Your images are the most beautiful and touching abstracts if have had the pleasure of viewing for some time. I find them peaceful, comforting, and cathartic. I like the bit where you wrote, and I quote “… believed to symbolise mortality because of the blooming and fading cycles …”. In a way, I also see them as butterflies, which, in the eyes of some, also represent ‘mortality and change’. I touch on this because I have had the honour of experiencing this ‘mortality and change’ journey, when butterflies used to come to a window, looking just like your ‘sakura’ images. They gracefully hung in the air like the petals in your images, close to my wife’s shoulders and head. Your images have helped translate the visceral and emotive aspects of helping a loved life-partner through their ultimate passing, just before Christmas 2022. I say this because as soon as I saw your images, I saw and experienced connections, and so, they made sense to me. I thank you for this post, as it has helped me in ways I have never imagined. Lastly, I hope other readers appreciate that photography works powerfully and profoundly on many levels. It did for me, in this instance. It will for you, in other ways.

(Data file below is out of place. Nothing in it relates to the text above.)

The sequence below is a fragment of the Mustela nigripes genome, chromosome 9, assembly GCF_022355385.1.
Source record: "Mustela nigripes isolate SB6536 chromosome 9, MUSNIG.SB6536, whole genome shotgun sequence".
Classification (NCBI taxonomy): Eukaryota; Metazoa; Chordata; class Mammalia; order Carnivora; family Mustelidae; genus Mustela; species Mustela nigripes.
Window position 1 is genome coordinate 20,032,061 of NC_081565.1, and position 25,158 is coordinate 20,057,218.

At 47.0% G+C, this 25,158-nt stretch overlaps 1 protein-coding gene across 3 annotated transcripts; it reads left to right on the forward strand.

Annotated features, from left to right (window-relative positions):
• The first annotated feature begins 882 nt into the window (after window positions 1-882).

Kind regards. Sean

    • Nancee Rostad says: